I'm in southern/central New Hampshire, in zone 5A, on the edge of 4B. I'm wondering how many people have had luck overwintering Endless Summer hydrangeas the first year that they're in the ground.
Last year, I bought one such plant. Of course it was gorgeous and blue at the garden center, but began to turn a bit pink/purple/grey once in the ground. Much to my delight, though, it bloomed again VERY late in the season, and was a rich blue. I guess my soil is acidic. I love that it will bloom twice in a season, and that it adds such a nice color at a time when most other flowers have died off. The blooms also last about 3 weeks, which is wonderful.
After reading some tragic tales about the fragility of these plants in their first year, I've been worried about this making it through the winter. I followed online instructions for overwintering in a cold climate... did not fertilize after X date (July 15, I think) and covered the plant with dried leaves before the first frost. Supposedly this is not necessary in areas that receive reliable snow cover, as we almost always do, but it's a good thing I did this - as it turned out, we received almost no snow until January, despite frigid temps. Now, of course, we've gotten over 3 feet just this month. In any case, we put 4 stakes in the ground, several inches away from the plant, wrapped the stakes with burlap to form a "container" of sorts, and then filled it all in with the dried leaves. The plant was never exposed directly to freezing temperatures.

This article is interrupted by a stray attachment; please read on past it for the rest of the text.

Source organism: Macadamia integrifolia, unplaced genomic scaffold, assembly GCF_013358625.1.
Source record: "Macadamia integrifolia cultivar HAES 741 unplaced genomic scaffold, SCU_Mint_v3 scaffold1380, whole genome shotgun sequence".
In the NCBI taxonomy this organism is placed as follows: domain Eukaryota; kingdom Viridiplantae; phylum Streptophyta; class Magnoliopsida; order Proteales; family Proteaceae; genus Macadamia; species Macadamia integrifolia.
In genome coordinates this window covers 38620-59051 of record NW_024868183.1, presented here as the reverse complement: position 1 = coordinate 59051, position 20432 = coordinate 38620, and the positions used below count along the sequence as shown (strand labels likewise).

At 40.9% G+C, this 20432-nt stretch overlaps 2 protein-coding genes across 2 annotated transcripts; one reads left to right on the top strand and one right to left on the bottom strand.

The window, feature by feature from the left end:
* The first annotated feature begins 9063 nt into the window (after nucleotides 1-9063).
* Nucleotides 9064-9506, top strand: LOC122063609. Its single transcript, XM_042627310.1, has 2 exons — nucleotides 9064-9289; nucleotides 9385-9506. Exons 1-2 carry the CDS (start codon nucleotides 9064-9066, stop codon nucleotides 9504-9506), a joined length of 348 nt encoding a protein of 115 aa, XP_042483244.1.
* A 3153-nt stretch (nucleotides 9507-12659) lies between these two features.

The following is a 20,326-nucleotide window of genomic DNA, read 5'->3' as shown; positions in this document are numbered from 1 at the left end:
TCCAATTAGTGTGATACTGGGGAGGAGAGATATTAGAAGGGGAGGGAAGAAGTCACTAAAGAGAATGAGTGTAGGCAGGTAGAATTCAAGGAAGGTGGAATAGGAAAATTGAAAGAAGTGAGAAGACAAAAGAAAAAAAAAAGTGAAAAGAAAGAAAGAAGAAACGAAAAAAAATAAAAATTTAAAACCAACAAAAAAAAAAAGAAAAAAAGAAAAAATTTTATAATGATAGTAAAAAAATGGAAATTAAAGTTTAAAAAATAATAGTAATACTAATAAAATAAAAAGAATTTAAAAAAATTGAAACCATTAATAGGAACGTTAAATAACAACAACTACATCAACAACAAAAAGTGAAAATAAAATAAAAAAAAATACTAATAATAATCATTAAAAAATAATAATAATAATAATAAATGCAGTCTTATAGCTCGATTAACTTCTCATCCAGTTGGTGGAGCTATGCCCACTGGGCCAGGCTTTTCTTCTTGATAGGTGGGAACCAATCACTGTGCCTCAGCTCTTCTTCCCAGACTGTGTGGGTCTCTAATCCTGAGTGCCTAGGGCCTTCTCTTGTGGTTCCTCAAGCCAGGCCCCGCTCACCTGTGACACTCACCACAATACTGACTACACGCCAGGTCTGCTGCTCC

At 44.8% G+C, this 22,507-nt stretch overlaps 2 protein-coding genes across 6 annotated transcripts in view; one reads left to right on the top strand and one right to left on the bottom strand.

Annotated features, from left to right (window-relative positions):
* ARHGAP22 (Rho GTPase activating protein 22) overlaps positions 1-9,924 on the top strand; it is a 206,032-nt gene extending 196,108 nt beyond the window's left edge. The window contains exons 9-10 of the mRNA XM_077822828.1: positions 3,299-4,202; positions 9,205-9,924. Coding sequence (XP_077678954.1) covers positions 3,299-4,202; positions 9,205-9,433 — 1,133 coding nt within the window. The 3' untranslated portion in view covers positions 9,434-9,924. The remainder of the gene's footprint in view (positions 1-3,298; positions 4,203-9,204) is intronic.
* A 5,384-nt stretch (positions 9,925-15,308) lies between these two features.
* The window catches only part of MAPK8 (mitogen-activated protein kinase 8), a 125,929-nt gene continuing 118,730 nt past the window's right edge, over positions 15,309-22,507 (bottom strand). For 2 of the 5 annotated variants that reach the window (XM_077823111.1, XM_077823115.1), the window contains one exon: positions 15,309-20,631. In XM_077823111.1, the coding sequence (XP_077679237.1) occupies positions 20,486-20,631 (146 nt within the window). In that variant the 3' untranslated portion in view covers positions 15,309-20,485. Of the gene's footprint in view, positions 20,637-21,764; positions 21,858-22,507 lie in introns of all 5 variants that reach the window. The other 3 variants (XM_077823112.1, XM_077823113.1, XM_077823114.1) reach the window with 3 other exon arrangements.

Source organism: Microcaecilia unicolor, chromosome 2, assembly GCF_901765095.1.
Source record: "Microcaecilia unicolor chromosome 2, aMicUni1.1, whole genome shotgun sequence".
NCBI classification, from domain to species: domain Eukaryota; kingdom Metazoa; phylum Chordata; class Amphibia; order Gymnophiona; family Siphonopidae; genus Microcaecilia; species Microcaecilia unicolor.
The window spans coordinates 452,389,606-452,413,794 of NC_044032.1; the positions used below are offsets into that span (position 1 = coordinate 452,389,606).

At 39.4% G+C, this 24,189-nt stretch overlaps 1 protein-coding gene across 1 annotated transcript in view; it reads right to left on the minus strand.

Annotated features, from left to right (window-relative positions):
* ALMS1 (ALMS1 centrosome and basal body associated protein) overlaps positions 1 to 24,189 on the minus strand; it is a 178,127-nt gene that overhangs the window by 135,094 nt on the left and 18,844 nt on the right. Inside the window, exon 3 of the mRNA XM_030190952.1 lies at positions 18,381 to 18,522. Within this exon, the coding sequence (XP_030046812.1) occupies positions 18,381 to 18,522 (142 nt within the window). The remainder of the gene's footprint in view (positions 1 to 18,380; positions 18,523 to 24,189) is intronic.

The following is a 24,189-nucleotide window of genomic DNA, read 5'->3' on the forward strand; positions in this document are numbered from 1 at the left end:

Now, the plant is covered with several feet of snow, on top of the leaves.
I figure I've done everything that I can... but with our crazy cold temps right now (weeks of below-average temps, and that recent arctic blast where it got down to -20F overnight, not counting the windchill) I'm worried. Does anyone have stories of success in this kind of climate?